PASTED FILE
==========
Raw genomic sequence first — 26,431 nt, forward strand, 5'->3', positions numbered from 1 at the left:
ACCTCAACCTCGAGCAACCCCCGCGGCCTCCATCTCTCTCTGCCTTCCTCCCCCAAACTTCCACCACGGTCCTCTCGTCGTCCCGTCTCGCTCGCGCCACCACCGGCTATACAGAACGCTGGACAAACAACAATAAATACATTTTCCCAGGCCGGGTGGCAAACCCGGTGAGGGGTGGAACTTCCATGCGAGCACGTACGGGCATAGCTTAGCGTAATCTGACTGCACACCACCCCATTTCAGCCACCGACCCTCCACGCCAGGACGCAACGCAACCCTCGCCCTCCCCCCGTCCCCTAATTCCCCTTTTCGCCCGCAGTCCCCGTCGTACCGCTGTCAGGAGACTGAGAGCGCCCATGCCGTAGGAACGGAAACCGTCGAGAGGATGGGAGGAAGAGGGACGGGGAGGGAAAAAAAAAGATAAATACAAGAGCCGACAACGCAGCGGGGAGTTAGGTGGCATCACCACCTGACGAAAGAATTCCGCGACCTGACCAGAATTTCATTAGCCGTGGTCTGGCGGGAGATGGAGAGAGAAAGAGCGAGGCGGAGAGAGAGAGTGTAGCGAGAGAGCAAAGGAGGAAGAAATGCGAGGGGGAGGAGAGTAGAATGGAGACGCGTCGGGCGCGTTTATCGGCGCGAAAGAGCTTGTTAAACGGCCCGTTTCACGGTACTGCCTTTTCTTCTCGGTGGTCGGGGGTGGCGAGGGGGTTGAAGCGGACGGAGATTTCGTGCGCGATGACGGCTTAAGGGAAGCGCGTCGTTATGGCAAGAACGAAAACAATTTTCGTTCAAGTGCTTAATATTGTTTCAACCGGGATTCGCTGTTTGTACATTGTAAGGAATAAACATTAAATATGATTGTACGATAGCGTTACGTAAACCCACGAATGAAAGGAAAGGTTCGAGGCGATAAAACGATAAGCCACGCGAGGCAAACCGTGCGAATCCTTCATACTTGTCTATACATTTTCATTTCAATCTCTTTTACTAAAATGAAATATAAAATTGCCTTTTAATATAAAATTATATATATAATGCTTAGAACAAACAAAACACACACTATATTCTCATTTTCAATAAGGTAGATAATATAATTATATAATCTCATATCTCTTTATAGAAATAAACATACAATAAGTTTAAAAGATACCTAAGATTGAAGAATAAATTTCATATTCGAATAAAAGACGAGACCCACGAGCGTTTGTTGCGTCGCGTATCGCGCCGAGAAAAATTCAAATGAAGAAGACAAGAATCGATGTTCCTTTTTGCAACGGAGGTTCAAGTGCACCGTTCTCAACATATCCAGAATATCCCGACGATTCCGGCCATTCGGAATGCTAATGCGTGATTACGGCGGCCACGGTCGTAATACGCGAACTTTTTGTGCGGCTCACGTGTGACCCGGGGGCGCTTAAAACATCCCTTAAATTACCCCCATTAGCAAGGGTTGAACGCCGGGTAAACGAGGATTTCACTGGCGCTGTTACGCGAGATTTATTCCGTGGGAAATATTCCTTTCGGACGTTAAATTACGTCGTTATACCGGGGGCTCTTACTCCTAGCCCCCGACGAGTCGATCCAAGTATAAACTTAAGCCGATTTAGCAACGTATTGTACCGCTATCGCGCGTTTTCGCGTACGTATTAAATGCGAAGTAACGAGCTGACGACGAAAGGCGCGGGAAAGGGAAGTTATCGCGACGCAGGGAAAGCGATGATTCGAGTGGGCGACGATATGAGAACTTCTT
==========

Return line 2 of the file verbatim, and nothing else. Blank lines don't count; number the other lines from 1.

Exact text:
ACCTCAACCTCGAGCAACCCCCGCGGCCTCCATCTCTCTCTGCCTTCCTCCCCCAAACTTCCACCACGGTCCTCTCGTCGTCCCGTCTCGCTCGCGCCACCACCGGCTATACAGAACGCTGGACAAACAACAATAAATACATTTTCCCAGGCCGGGTGGCAAACCCGGTGAGGGGTGGAACTTCCATGCGAGCACGTACGGGCATAGCTTAGCGTAATCTGACTGCACACCACCCCATTTCAGCCACCGACCCTCCACGCCAGGACGCAACGCAACCCTCGCCCTCCCCCCGTCCCCTAATTCCCCTTTTCGCCCGCAGTCCCCGTCGTACCGCTGTCAGGAGACTGAGAGCGCCCATGCCGTAGGAACGGAAACCGTCGAGAGGATGGGAGGAAGAGGGACGGGGAGGGAAAAAAAAAGATAAATACAAGAGCCGACAACGCAGCGGGGAGTTAGGTGGCATCACCACCTGACGAAAGAATTCCGCGACCTGACCAGAATTTCATTAGCCGTGGTCTGGCGGGAGATGGAGAGAGAAAGAGCGAGGCGGAGAGAGAGAGTGTAGCGAGAGAGCAAAGGAGGAAGAAATGCGAGGGGGAGGAGAGTAGAATGGAGACGCGTCGGGCGCGTTTATCGGCGCGAAAGAGCTTGTTAAACGGCCCGTTTCACGGTACTGCCTTTTCTTCTCGGTGGTCGGGGGTGGCGAGGGGGTTGAAGCGGACGGAGATTTCGTGCGCGATGACGGCTTAAGGGAAGCGCGTCGTTATGGCAAGAACGAAAACAATTTTCGTTCAAGTGCTTAATATTGTTTCAACCGGGATTCGCTGTTTGTACATTGTAAGGAATAAACATTAAATATGATTGTACGATAGCGTTACGTAAACCCACGAATGAAAGGAAAGGTTCGAGGCGATAAAACGATAAGCCACGCGAGGCAAACCGTGCGAATCCTTCATACTTGTCTATACATTTTCATTTCAATCTCTTTTACTAAAATGAAATATAAAATTGCCTTTTAATATAAAATTATATATATAATGCTTAGAACAAACAAAACACACACTATATTCTCATTTTCAATAAGGTAGATAATATAATTATATAATCTCATATCTCTTTATAGAAATAAACATACAATAAGTTTAAAAGATACCTAAGATTGAAGAATAAATTTCATATTCGAATAAAAGACGAGACCCACGAGCGTTTGTTGCGTCGCGTATCGCGCCGAGAAAAATTCAAATGAAGAAGACAAGAATCGATGTTCCTTTTTGCAACGGAGGTTCAAGTGCACCGTTCTCAACATATCCAGAATATCCCGACGATTCCGGCCATTCGGAATGCTAATGCGTGATTACGGCGGCCACGGTCGTAATACGCGAACTTTTTGTGCGGCTCACGTGTGACCCGGGGGCGCTTAAAACATCCCTTAAATTACCCCCATTAGCAAGGGTTGAACGCCGGGTAAACGAGGATTTCACTGGCGCTGTTACGCGAGATTTATTCCGTGGGAAATATTCCTTTCGGACGTTAAATTACGTCGTTATACCGGGGGCTCTTACTCCTAGCCCCCGACGAGTCGATCCAAGTATAAACTTAAGCCGATTTAGCAACGTATTGTACCGCTATCGCGCGTTTTCGCGTACGTATTAAATGCGAAGTAACGAGCTGACGACGAAAGGCGCGGGAAAGGGAAGTTATCGCGACGCAGGGAAAGCGATGATTCGAGTGGGCGACGATATGAGAACTTCTT